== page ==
I don’t want to get all existential on you, but the last few years have been invested in finding some degree of comfort in my own skin. Indeed, I’m reminded each fall semester during the first two lectures in ARCH 321, wherein we treat Christian Norberg-Schulz’s opening gambit on primitive cultures’ attempts to establish their proper place in the cosmos.
First, he identifies the increasing sense of “place” as the threefold point, path, and domain. Somewhat later, Norberg-Schulz speaks of the five great themes of Christian religious architecture, though I find them distributed much farther afield than the architecture of Western Christianity. He identifies them as: 1) the path or axis, 2) the cruciform intersection of two axes, 3) the dominant sense of centeredness thereby established, 4) the “basilican” section, shifting into the third dimension, and my personal favorite, 5) “multiple levels of enclosure”, the sense of being within something that is within something that is…, well, you get the point. In architectural terms, #5 is expensive and, thereby, less often encountered.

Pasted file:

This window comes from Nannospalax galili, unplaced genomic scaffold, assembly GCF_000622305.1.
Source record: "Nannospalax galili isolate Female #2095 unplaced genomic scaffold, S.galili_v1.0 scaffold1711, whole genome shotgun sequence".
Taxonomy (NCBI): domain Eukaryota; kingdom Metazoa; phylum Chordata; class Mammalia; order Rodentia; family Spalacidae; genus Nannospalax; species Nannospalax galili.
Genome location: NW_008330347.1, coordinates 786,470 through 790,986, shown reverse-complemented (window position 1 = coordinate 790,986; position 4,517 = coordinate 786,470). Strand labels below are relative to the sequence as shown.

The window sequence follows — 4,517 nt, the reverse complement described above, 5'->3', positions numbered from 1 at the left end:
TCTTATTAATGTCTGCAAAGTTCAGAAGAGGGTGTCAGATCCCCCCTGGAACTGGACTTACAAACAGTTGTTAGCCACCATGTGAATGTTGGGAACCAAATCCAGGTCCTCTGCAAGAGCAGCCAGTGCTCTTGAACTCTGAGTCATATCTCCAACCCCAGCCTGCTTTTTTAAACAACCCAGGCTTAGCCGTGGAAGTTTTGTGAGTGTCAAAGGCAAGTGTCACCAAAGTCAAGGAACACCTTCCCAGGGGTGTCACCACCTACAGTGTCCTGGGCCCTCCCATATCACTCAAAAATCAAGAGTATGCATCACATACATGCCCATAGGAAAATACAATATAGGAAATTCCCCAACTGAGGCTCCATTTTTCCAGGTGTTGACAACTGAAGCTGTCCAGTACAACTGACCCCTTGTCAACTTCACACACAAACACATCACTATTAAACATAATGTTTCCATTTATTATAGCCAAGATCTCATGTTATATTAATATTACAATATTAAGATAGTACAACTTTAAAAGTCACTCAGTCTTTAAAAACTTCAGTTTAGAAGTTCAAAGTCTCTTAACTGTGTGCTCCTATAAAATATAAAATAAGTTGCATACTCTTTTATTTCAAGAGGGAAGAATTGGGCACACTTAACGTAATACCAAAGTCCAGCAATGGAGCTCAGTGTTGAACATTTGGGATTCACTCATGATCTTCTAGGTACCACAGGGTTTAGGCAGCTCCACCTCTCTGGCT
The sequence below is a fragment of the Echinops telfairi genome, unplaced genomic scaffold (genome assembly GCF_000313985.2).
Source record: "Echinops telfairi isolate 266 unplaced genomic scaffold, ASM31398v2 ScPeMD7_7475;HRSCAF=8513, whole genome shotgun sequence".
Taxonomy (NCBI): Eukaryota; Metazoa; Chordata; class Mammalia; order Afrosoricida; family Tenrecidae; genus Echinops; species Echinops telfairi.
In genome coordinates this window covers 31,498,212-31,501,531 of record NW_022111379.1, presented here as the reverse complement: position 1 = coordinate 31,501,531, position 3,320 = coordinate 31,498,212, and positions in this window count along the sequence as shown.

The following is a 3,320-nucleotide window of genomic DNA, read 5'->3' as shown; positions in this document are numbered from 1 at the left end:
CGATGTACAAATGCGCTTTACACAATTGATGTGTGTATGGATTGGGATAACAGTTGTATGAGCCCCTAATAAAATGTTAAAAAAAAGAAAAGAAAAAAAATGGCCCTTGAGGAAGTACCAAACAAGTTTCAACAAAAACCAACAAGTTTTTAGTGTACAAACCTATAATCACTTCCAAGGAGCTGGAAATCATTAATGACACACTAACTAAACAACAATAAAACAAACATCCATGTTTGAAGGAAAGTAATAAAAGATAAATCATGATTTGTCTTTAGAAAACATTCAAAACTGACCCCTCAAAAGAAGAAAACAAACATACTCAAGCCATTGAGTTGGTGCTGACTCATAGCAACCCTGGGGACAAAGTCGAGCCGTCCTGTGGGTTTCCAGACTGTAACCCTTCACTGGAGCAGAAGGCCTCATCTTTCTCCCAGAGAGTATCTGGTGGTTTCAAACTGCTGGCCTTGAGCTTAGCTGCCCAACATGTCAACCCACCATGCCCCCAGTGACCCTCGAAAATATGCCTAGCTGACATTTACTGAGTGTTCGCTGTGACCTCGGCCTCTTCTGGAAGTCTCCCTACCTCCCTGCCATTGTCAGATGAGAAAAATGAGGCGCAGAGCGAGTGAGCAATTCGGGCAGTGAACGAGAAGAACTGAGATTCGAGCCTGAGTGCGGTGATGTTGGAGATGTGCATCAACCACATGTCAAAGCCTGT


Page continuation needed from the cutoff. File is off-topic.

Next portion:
In my remarkably short list of unfortunate encounters, there was the incident now several years ago when a colleague, discussing likely candidates for a minor administrative slot, observed, “Well, then, there’s Ron. But we know his talents lie elsewhere”. My reaction then was “well, fuck you, too” and I may yet get my comeuppance.
My most recent encounter with placedness was on Friday afternoon in the great divvy of students for the thesis class of our fifth-year students. My position in the hierarchy is one I prefer, frankly, and have learned to relish, despite being out of step with what might be expected of a traditional academic — which I am decidedly not.
I write this as preface for the section of thesis students who will be allocated to me on Monday morning. It will be my distinct pleasure to be their thesis “coach” for the next thirty weeks.
[See my next entry on Forensic Architecture as a point of departure.]